For this reason, it's also really important to counsel femtech founders on the difference between an S corporation and a C corporation. C corporations are going to be taxed under subchapter C of the internal revenue code. Whereas S corporations are going to be taxed under subchapter S of the internal revenue code. The C corporation is really the default corporation under the internal revenue services rules. So if a founder wants to be an S corporation, they actually have to elect that status during formation and file the applicable documents in order to actually form an S corporation. In general, though, an S corporation will be more favorable for the avoidance of double taxation. So S corporations really work by allowing the corporation to pass corporate income, losses, deductions and credits, through to their shareholders for federal tax purposes. The shareholders then report the flow through of income and losses on their personal tax returns. And this means that the taxes are being assessed at the individual income tax rates, but that double taxation is being avoided. There are also certain restrictions though, around what companies can become S corporations. So specifically, an S corporation has to be a domestic entity. It must only have allowable shareholders and only up to about a hundred of those shareholders. It can only have one class of stock and it's not otherwise going to be deemed an ineligible corporation. So something like, you know, an insurance company or certain financial institutions. Now a C corporation on the other hand is going to be a separately taxable entity. The C corporation will file a corporate tax return document and will then pay taxes at that corporate level. Then if corporate income is later distributed to shareholders as dividends, that income can be considered personal taxable income. So the C corporation is often going to result in income being paid first at that corporate level. And then again, I'm sorry, income tax being paid first at that corporate level. And then being paid again at the individual level, as part of the dividends.
An alternative to the traditional corporation is actually to form a professional corporation. A professional corporation is sometimes going to be available if an entrepreneur intends to perform certain professional services as part of a business. So for example, the corporation wants to perform medical services. Some states will not permit traditional corporations to provide these professional services. Rather they may require the formation of a professional corporation that's then owned by a shareholder who is licensed to practice in that profession. So for example, a state may require that the provision of medical services be done through a professional corporation that is owned by a licensed physician. As with general corporations, professional corporations typically shield shareholders from general business liabilities. Now that said, each owner of the professional corporation is still going to be liable for their own malpractice insurance. Further, there are often restrictions against professional corporations having shareholders that are not to practice in any given industry. So this means that while the founder herself may be able to provide services for a professional corporation, if she's licensed, she would not be able to accept venture capital money and bring on shareholders through the professional corporation.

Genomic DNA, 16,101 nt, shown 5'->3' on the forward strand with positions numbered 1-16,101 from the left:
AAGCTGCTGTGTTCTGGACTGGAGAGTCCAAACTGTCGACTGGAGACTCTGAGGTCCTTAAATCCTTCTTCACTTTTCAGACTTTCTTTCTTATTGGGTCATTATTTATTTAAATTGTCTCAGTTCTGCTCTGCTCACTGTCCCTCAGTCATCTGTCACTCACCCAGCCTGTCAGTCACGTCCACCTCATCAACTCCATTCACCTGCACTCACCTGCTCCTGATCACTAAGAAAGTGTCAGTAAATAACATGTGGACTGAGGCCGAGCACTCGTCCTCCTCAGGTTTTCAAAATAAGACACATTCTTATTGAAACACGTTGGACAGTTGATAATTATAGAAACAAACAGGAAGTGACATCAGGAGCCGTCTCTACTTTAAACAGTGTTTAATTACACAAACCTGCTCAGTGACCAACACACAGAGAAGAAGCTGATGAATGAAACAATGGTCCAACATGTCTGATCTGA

So, when determining between the corporation structure and the professional corporation structure, there's a couple of key questions you need to ask. The first is whether or not the femtech company is intending to provide medical services that would traditionally be licensed by the state agencies, things like being a, you know, are you providing medical services as a physician? Those types of things, because that's going to potentially change which structure you use. If you find out that the femtech company is providing medical services, rather than for example, providing just a wearable device that's monitoring basal body temperature, or something to that effect, what can happen is you might have to use that professional corporation structure instead. And so you'll need to look at state law to see whether or not a corporation can be formed for the practice of medicine, or whether the professional corporation is required in those instances. If you have a femtech client who is trying to provide medical services, and the state requires the formation of a professional corporation to provide medical services, in this case, let's say that the femtech founder is a licensed physician, then we have a problem from the pure perspective of, this company wants to grow and scale and take on venture capital investment. But it can't do that with the professional corporation structure.